The plaintiffs asserted failure-to-warn claims sounding in both strict liability and negligence, relying on the defendants’ alleged failure to provide “Medication Guides” to circumvent the preemption of traditional failure-to-warn claims. As in Frei, as the court explained, the plaintiffs “conflate[d] a failure to provide the Medication guide in sufficient numbers with misbranding of the drug, in an attempt to couch their failure to warn claims in traditional state tort law.” Id. at *4 (internal punctuation and citation omitted). And, as in Frei, the court held that the claim was preempted because the plaintiffs did not identify a parallel state law that required distribution of the Medication Guide.
Manufacturing Defect Claim
As we’ve learned already, “all claims that seek to change warnings concerning generic drugs, however, they’re pleaded – read, disguised – by plaintiffs are preempted.”
It was “clear that the existence of the FDA’s Medication Guide regulation [was] the gravamen of” the manufacturing defect claim. Id. The plaintiffs alleged that the failure to provide a Medication Guide violated the FDA’s “Good Manufacturing Practice for Finished Pharmaceuticals” regulation, and that failure, along with the failure “to implement a safer alternative design for the delivery of the Medication Guide” (anyone else’s eyes rolling at this nonsense?) rendered the drug “adulterated.” Underscoring the obvious, the court stated, “First, Plaintiffs’ allegations here do not sound in defective manufacturing and may be dismissed on that basis.” Id. at *5.
In addition, the court again found that the plaintiffs did not assert a state law claim that paralleled the FDA requirement, because New Jersey’s law addressing adulterated drugs deems a drug “adulterated” when it is used as the labeling suggests, and the Jankowski plaintiffs did not and could not seek to change the label on their drug. The court concluded, “To the extent Plaintiffs plausibly allege a claim for manufacturing defect, Plaintiffs’ claim is preempted.”
Failure to Report Adverse Events to the FDA
The court explained, that “a manufacturer’s failure to report adverse events to the FDA can form the basis of a parallel claim that survives preemption,” in states that recognize such claims.” (Again, see our 50-state survey for much more on this.) But New Jersey “is a jurisdiction that declines to recognize a separate state law duty to warn the FDA,” so there was no parallel state-law claim and, again, this claim was preempted. Id. (citations omitted). Even the claim were not preempted, as the court explained, the plaintiffs only “speculatively alleged that [the defendant] failed to report adverse events to the FDA” and did not “allege actual adverse events that [the defendant did not report to the FDA,” so the allegations failed to satisfy Twiqbal and the claim failed on that basis as well.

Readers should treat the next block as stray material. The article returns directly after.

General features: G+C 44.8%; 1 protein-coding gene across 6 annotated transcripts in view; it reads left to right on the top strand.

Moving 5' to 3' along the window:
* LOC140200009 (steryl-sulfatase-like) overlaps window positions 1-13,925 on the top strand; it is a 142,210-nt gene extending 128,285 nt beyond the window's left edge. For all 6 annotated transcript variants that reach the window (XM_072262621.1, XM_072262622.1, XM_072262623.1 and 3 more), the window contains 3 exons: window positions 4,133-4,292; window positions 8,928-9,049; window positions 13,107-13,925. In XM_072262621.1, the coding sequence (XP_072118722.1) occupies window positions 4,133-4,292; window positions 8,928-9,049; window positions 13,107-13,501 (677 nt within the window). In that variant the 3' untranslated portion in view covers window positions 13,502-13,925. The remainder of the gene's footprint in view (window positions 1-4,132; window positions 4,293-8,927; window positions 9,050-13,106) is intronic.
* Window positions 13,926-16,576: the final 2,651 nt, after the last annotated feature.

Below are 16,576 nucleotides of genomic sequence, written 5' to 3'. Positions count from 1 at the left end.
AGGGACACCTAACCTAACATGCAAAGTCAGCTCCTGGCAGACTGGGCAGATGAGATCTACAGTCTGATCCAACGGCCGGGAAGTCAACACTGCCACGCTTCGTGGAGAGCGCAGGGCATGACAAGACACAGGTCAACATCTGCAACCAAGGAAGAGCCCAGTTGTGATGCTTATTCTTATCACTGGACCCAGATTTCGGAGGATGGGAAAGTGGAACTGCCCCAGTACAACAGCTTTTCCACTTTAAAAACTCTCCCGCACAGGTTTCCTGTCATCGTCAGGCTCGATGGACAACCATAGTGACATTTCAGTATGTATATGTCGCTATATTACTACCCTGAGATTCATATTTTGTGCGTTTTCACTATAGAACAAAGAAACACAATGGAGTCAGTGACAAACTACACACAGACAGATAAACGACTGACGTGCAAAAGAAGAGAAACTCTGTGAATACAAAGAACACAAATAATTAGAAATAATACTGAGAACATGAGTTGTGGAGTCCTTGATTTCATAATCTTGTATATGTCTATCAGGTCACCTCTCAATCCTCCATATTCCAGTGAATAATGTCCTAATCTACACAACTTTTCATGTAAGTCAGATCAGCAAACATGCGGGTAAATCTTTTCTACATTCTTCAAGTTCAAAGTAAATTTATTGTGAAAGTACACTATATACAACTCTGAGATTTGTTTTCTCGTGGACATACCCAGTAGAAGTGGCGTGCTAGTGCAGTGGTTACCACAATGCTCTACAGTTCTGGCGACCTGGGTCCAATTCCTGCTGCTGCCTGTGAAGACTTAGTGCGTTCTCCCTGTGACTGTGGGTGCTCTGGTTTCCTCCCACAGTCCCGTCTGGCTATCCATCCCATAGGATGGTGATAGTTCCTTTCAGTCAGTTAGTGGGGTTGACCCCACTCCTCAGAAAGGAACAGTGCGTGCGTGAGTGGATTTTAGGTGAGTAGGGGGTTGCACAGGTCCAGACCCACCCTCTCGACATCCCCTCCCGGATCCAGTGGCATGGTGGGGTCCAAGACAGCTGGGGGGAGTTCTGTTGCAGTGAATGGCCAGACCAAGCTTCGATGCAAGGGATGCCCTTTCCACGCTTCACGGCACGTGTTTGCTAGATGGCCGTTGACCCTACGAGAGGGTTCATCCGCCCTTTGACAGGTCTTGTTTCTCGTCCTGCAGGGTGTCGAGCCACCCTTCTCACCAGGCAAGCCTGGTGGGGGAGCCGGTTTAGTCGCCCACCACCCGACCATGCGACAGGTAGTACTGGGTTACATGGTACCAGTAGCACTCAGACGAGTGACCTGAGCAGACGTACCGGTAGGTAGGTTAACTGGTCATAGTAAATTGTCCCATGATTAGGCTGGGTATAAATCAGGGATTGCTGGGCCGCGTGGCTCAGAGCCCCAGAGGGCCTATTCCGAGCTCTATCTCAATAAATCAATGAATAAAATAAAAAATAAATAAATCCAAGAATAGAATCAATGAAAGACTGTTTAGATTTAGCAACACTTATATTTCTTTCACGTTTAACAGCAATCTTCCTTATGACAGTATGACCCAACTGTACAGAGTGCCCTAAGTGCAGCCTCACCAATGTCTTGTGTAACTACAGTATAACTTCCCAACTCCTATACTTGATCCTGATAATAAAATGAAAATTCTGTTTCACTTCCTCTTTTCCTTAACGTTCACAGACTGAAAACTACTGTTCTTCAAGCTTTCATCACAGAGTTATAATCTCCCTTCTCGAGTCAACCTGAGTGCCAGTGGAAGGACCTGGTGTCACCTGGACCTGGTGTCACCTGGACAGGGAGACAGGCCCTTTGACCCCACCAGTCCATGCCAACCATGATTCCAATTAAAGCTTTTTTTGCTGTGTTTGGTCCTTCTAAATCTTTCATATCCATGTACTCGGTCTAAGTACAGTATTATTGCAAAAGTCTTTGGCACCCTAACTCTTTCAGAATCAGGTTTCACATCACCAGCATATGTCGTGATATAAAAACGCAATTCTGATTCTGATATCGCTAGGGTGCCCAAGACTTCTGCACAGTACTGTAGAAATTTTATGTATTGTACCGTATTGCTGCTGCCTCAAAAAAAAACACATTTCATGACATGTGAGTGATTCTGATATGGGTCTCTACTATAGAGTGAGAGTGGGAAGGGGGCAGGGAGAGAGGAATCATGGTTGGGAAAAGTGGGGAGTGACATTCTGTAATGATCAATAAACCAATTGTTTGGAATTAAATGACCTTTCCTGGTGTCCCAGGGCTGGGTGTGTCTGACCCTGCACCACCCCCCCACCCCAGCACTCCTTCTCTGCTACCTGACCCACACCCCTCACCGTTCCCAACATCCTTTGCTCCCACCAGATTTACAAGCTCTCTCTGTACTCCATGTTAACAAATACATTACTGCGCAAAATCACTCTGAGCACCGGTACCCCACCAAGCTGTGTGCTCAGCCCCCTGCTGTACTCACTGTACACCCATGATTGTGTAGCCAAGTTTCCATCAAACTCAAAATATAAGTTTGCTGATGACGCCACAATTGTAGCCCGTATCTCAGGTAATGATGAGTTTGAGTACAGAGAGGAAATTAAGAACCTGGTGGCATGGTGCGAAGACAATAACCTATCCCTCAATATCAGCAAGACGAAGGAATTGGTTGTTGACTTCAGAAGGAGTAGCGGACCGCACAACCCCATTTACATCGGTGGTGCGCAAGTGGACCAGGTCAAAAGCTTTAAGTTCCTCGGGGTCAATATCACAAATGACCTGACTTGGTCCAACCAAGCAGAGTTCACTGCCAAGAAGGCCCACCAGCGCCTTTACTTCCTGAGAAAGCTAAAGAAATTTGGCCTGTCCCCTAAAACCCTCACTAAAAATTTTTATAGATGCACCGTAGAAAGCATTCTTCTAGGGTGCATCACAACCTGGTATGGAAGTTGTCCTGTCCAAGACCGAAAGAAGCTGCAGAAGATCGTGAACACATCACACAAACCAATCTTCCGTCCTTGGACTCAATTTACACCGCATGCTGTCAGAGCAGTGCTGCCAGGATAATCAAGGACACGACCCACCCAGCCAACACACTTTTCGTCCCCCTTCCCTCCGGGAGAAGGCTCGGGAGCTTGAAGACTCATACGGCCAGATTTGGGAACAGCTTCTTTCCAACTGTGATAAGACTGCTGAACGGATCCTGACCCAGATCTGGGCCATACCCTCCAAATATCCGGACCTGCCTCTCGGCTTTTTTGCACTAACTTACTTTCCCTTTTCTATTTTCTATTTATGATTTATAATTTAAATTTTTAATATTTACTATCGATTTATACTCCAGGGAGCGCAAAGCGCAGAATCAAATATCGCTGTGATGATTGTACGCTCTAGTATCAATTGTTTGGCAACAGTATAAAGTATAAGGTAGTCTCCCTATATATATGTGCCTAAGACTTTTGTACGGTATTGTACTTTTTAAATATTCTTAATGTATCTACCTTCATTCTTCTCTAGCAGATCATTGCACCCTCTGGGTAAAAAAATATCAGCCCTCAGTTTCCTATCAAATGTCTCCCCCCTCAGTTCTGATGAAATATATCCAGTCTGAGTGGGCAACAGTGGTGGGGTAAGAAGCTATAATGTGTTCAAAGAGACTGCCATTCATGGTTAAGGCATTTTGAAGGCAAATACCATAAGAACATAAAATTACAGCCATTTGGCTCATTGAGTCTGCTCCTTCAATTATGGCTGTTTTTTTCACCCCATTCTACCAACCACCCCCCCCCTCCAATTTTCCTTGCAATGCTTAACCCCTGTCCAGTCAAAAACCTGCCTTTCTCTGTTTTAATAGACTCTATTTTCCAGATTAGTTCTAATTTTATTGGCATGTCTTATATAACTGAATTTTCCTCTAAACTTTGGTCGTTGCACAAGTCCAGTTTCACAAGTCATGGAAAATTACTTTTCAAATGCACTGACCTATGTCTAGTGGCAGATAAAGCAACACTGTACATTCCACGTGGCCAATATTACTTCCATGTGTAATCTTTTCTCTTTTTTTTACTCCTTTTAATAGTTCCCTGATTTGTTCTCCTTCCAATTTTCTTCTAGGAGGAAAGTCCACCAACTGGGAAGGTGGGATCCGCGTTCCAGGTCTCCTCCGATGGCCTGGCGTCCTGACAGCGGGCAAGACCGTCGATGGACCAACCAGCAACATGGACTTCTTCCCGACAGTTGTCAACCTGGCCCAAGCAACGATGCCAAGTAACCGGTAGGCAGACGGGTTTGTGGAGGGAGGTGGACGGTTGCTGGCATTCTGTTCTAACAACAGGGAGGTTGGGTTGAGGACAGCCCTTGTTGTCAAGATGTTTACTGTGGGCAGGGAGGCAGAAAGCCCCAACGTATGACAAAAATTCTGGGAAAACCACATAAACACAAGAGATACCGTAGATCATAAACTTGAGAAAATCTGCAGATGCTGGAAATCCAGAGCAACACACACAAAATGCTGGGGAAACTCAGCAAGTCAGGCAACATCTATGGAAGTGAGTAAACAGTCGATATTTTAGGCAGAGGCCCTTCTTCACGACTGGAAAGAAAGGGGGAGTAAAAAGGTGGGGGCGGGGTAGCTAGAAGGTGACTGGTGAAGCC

Negligent Marketing and Sale for Off-label Purpose
The plaintiffs claimed that the defendants took advantage of the branded manufacturer’s off-label marketing by “marketing, selling, and distributing [the generic drug] as a first-line therapy . . . without the Medication Guide” and that they failed to correct information appearing in in third-party prescribing reference sources. Once again, the court held that Mensing “impossibility preemption” doomed the claims, because the plaintiffs alleged that the Medication Guide and third-party reference materials constituted labeling and defendants, as generic manufacturers, were not permitted to make changes to their drugs’ labeling.
Finally, the court dismissed the negligence per se claim, again premised on issues related to the Medication Guide, and the fraud claim, based on the defendants’ alleged failure to report adverse events and to correct misleading information in third-party reference materials, on the same airtight reasoning it had applied throughout the decision. And so, with eyebrow firmly raised, the court thwarted the plaintiffs’ attempted end-run around federal preemption and dismissed the complaint, albeit without prejudice. The court provided the plaintiffs “one final opportunity” to amend the complaint, and we’ll keep you posted on that. In the meantime, stay safe out there.